Thursday 17 May 2012

REVIEW, old school #2

    Prod dets
The Secret Garden
Series: Classic Tales
Pub: 1992, Modern Publishing Group (au)
     Originally published: 1909
Author: Frances Hodgson Burnett
Genre: fiction
Format: hardback (lar); 184pp w/ 27 chapters
Age Group: Middle grade

After the death of her parents, Mary is brought back from India as a forlorn and unwanted child, to live in her uncle’s great lonely house on the moors. Then one day she discovers the key to a secret garden and, like magic, her life begins to brighten in so many ways.

The Secret Garden was my favourite book of all times when I was growing up—yeah, I remember it was the book my mum read to me. since I have only recently been able to read it myself (it’s hard, I’m telling you, mostly because of the era it was written in and also the Yorkshireness, of the maid) (that too, and I’m not that great at reading).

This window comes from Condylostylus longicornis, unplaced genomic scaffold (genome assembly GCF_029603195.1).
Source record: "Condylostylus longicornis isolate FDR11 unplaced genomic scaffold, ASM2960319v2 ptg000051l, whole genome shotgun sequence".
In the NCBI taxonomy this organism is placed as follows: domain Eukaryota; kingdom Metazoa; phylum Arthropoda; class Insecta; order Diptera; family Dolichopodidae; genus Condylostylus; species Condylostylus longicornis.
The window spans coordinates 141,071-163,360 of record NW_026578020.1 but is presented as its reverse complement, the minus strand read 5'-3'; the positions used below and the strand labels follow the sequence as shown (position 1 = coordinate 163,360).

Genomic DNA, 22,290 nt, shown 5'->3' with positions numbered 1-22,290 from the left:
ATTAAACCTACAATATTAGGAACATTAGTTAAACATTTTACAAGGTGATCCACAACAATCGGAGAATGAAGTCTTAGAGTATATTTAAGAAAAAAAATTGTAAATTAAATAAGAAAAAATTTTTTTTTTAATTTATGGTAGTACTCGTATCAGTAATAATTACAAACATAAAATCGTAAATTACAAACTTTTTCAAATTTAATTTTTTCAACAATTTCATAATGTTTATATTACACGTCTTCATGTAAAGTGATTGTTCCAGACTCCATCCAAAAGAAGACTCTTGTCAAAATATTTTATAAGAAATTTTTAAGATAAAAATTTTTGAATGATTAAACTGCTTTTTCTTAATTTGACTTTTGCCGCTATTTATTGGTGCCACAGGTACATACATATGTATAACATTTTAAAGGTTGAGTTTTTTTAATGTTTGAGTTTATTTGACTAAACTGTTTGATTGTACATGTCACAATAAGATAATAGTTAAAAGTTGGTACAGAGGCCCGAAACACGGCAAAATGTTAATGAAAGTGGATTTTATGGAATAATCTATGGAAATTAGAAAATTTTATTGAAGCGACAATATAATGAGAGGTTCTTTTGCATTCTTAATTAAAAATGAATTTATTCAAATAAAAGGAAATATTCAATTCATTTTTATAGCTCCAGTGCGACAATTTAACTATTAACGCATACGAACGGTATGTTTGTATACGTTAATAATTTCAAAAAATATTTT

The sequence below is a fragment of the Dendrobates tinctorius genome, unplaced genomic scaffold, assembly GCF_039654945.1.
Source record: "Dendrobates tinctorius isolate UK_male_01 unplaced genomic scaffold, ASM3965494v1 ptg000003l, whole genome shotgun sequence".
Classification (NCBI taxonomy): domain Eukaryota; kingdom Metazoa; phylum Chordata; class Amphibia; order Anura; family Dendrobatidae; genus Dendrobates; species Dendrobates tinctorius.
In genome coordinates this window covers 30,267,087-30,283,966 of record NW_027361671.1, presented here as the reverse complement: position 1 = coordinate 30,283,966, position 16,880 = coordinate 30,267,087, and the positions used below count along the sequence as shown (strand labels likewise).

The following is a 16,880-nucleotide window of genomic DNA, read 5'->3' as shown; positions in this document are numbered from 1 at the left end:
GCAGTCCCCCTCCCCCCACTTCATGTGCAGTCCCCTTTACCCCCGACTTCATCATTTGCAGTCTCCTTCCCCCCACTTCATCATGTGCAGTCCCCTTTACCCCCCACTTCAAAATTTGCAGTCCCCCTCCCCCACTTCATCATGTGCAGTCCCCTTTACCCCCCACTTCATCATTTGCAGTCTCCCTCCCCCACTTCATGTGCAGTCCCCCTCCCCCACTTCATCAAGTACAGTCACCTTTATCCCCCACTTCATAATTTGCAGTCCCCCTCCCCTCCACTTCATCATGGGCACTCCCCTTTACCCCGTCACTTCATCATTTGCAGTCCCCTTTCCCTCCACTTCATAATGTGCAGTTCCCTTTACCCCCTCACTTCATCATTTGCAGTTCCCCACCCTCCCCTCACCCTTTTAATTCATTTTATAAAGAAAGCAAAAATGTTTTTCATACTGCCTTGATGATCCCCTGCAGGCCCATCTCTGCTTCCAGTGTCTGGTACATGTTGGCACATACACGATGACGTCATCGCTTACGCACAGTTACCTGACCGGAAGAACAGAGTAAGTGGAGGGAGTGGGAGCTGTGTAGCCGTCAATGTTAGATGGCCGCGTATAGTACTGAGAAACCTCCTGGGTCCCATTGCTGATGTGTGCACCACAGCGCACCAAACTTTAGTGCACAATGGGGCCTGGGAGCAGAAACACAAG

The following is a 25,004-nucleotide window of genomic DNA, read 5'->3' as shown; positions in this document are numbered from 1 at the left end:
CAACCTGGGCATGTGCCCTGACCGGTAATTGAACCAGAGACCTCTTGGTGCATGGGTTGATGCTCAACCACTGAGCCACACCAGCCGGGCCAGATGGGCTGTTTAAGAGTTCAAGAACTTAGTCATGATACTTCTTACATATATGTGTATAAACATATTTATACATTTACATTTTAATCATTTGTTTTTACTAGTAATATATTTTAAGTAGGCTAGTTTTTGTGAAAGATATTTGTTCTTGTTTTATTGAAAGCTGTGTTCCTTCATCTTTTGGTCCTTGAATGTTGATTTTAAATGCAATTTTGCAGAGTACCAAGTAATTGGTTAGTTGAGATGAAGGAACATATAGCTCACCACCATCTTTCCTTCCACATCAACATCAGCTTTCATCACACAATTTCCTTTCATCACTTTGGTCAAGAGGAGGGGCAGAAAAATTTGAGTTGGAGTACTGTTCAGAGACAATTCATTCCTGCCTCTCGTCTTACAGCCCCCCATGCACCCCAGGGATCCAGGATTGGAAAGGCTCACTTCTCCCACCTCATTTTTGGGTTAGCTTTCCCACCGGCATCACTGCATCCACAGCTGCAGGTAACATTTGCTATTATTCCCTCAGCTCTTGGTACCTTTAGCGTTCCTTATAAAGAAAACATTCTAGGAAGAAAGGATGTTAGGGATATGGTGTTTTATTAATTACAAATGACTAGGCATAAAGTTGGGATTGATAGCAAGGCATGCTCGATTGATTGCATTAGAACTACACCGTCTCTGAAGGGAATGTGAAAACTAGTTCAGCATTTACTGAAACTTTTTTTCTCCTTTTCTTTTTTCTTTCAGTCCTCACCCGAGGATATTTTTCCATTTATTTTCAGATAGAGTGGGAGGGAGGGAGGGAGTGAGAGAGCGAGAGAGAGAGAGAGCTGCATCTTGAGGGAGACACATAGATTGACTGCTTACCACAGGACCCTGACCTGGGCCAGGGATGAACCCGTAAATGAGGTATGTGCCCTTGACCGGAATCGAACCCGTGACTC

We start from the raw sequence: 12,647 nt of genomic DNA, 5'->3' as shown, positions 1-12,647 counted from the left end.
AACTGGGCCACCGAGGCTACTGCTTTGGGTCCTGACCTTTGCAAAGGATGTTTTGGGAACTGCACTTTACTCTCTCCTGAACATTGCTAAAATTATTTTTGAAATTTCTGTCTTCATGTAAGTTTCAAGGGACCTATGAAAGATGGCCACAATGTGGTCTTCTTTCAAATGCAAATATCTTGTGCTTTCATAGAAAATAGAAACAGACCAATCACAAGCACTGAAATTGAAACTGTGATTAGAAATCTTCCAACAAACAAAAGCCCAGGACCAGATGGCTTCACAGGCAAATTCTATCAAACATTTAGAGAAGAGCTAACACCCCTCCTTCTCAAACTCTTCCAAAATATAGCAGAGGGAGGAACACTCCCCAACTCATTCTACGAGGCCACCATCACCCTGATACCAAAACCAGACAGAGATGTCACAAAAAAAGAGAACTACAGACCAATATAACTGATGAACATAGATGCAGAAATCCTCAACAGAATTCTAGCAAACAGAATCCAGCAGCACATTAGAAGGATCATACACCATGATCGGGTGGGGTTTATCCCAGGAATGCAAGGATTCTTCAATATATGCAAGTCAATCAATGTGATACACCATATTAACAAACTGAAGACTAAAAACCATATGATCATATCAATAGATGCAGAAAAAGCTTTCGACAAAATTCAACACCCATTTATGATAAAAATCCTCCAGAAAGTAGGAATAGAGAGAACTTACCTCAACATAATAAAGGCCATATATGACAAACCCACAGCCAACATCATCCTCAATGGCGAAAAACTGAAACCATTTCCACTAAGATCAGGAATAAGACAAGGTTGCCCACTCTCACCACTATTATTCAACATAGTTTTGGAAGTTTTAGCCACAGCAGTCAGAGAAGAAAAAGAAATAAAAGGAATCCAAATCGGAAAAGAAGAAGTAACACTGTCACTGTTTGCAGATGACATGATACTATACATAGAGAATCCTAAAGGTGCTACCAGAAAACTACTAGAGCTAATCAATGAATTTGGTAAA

I loved this book, I remember my mum reading it to me. I watched the movie ‘till it broke, which on VHS wasn’t as easy as disk. I loved it then, and when I found it in a box of books waiting for the time my kids could read them, I read it, and fell in love with it all over again.
Really, it’s a book you can’t explain to you how much I love this book. Really, read it, fall in love yourself, we all know you will.

It’s about a kid who ends up having to go and live in a massive house where she doesn’t want to be. it’s all about her learning.
Learning to live, to care for herself, and to be a kid she is.

I just love this book, and even though it took me a long time to be able to read the thing myself, (‘cause I’m not great with words). It’s not long and it’s worth the read, really, worth ever word that’s printed.

Hearts and Diamonds, Miss Carruther’s Engagement, One Day At Arle, One Quiet Episode, Dorothea, the Woman who Saved Me, A Little Princess, The Land of the Blue Flower, the White People, The Lost Prince, The Dawn of a Tomorrow,

No comments:

Post a Comment